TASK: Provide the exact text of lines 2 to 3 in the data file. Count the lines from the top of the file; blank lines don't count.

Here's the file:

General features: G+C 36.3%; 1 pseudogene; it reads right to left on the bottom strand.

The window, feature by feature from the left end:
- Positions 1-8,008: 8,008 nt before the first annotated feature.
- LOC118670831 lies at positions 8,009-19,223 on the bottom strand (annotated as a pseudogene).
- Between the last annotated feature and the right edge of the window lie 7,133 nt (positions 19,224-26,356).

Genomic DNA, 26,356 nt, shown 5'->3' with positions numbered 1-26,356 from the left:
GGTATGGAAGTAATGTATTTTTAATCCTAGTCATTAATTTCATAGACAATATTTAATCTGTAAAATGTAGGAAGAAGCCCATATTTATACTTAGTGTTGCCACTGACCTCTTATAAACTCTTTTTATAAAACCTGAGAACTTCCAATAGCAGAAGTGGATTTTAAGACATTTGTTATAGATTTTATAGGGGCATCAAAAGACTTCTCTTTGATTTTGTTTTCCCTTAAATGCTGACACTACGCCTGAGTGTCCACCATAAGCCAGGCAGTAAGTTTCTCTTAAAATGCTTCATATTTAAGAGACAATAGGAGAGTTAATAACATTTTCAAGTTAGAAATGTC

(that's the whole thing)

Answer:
The window, feature by feature from the left end:
- Positions 1-8,008: 8,008 nt before the first annotated feature.